To learn about and invest in real estate companies by reading a
newsletter offers benefits at first glance. First, there are no management fees. And eliminating these is important since management
fees are (much) higher than you think. Second, unmotivated by performance fees, the editor, perhaps, offers an
original, unique and unbiased research. Third, the investor retains
the freedom to manage his or hers wealth. But I was appalled when I read the
fine line (read: disclaimer) on some of the popular investing newsletters. Here is an example:
“We, along with our friends and family, may hold, purchase, or short position in securities mentioned on our website or in our newsletter, and will not disclose this information to readers, nor the time position in which the securities were acquired,” notes one editor of a popular investing newsletter. “We may also liquidate shares in profiled companies at any time without notice and at will.”
This obvious conflict of interest should not be an acceptable practice. Especially since it is easy to eliminate. So I set out to write a different investing newsletter.
How is it different? First, your interests and mine are aligned. With over 80% of my net worth held in portfolio companies, I eat what I cook. Second, I place your interests before mine. Because I consider a paid-subscriber a client, I publish the newsletter first, and transact on my own account after. Third, I do not receive any third-party arrangement, such as referral fees, soft dollar and advertisements, nor do I seek to do business with portfolio companies. What I write is, dare I say, a genuine work of real estate research.
My first goal is to grow your understanding in real estate
investing. Reading, in real-time, about real estate market activities and the
value of real estate companies will not only allow me to assist you in becoming
a well-informed investor, but will also sharpen your analytical and reasoning
abilities. And to paraphrase the late Walter Schloss: you never know real
estate before you own it. (To be clear: I consider owning a share in a REIT
an ownership of real estate).
My second goal is that the value of the portfolio companies will be higher than NAREIT Index over a five-year period. Put differently, my goal is that a dollar invested in the portfolio companies would be worth more than a dollar passively managed by the ETF, over a five-year period. Yet, you must keep in mind that I am not a financial advisor, nor do I aspire to become one. The real estate portfolios of companies should be viewed as mere ideas, not as investment advice that is tailored to your unique financial needs.
The Real Estate Newsletter, published every month, includes a practical report on either a real estate company, an asset class, or an investing concept. In addition, every quarter, the Newsletter updates and reviews portfolio companies. It includes an update on portfolio companies’ operating performances, financial positions, industry outlooks and what can be done about them. As a paid-subscriber, I am available to answer your questions at any time.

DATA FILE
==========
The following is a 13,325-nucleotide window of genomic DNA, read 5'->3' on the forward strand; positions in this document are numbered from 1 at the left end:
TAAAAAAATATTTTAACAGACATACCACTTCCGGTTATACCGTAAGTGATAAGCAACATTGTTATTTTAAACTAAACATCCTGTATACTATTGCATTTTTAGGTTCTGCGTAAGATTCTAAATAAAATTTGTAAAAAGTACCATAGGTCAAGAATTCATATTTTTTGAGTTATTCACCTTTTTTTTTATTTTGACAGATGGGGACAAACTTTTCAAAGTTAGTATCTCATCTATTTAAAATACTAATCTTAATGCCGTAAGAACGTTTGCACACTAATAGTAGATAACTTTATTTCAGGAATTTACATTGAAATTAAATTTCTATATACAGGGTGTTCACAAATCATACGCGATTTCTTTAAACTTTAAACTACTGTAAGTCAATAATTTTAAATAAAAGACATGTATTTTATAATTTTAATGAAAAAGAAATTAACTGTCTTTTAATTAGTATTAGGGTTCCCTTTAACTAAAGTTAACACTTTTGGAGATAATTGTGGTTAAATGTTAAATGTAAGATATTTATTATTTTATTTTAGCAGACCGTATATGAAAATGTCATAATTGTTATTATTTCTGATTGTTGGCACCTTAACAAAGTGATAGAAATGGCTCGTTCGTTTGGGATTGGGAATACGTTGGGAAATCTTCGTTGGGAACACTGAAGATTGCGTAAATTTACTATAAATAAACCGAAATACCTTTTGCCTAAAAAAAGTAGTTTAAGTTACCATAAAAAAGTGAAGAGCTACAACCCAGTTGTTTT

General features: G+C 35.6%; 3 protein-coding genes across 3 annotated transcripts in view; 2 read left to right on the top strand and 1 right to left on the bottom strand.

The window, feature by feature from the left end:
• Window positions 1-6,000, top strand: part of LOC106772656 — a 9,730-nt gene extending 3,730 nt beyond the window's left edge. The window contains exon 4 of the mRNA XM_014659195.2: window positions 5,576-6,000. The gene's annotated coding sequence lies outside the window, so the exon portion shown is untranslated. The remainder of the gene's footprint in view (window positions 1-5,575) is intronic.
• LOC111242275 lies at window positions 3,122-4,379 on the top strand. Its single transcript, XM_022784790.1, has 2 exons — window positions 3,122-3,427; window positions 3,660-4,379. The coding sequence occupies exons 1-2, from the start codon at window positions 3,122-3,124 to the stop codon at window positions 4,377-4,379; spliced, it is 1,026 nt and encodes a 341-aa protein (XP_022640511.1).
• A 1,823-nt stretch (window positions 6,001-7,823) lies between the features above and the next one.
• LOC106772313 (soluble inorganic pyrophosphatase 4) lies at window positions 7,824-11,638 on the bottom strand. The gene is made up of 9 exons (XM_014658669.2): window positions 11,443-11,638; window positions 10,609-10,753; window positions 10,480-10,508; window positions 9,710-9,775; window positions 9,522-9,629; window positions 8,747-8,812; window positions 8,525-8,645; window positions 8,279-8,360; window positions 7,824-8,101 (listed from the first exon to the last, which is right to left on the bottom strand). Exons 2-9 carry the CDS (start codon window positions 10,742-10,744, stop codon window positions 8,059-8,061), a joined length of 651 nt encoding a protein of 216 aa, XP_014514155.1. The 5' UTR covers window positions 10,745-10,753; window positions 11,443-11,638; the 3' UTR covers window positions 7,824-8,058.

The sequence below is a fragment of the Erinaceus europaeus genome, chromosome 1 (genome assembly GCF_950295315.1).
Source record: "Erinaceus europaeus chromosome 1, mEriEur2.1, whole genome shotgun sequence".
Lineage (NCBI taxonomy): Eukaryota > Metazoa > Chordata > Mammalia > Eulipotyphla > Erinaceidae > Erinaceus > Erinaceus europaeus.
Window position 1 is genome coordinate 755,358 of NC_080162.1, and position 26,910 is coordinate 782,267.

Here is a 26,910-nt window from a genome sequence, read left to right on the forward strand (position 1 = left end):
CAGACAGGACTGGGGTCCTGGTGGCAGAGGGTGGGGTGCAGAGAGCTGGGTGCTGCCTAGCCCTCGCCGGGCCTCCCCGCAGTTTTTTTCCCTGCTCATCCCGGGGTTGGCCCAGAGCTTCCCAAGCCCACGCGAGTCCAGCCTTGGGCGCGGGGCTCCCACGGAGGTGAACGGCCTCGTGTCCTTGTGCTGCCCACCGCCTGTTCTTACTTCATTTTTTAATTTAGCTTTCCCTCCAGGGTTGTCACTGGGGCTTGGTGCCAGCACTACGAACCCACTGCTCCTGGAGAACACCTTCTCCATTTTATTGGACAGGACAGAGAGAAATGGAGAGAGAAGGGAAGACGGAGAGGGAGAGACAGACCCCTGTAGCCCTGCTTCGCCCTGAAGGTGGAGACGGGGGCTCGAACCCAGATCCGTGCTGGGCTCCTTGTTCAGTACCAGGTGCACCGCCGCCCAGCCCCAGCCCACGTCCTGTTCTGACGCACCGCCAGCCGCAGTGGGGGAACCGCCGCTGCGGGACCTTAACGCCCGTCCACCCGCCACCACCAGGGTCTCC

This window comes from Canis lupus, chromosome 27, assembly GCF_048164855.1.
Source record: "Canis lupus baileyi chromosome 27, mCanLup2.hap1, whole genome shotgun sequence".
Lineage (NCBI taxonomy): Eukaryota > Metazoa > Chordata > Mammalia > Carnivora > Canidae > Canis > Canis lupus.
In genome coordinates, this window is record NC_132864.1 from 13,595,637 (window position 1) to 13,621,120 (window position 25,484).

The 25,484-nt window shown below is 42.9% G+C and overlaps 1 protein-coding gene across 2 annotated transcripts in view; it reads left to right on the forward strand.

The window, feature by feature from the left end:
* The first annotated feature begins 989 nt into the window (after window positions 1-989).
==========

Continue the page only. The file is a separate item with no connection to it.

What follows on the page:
If you are interested in growing your knowledge in real estate, the Newsletter is for you. Because I prefer to illustrate investing concepts by drawing real world examples, the Newsletter follows real estate companies. And if this Newsletter improves your knowledge in investing, then I shall not have toiled in vain.
The process is straightforward, but not simple. I sift through
public filings, such as annual reports and financial statements, found in
websites, such as Edgar. Most of the time, I do not do much but read,
because typically great companies are trading at even greater prices. But every
once in a while - at best, three to four times a year - I find a company that
is reasonably priced and run by wonderful management. I then carefully analyze
its financial footnotes, press releases, and transcripts of conference calls.
Most of the analyses is done by pen and paper.
It may be an archaic, Sisyphean manner of finding investment ideas. But it is the one with which I feel most comfortable.
I then write about it in the Newsletter. The report includes an expected timeline, target price and what I feel would be an adequate return. The investing report includes both a qualitative discussion and a quantitative discussion. And once either the target price or the target date arrives, I review the position and make a suggestion about how to proceed. Rarely will I sell a position before either one of the two criteria are met.
I serve as a Vice President and Senior Research Analyst at Silvergate
Bank, a commercial bank. I participate in the acquisition, disposition and
financing of residential and commercial real estate properties. Since 2009, my focus has been on acquisition
analyses, financial due diligence and asset management assignments across
various asset types, such as office, hotel, retail, land and construction.
Prior to that, I managed a portfolio of real estate properties developed by my
grandfather. I graduated from Chapman University with a Masters degree
in Business Administration, and I earned the Chartered Financial Analyst
As an active CFA charterholder, I committed to following the CFA Institute Code of Ethics. In brief, I attest, each year, to act with integrity, competence and diligence; to place the interest of clients above my own personal interest; to use reasonable care and exercise independent professional judgment when conducting investment analysis; to practice and encourage others to practice in a professional and ethical manner; to maintain and improve my professional knowledge; and to strive to do the same for the well-being of others.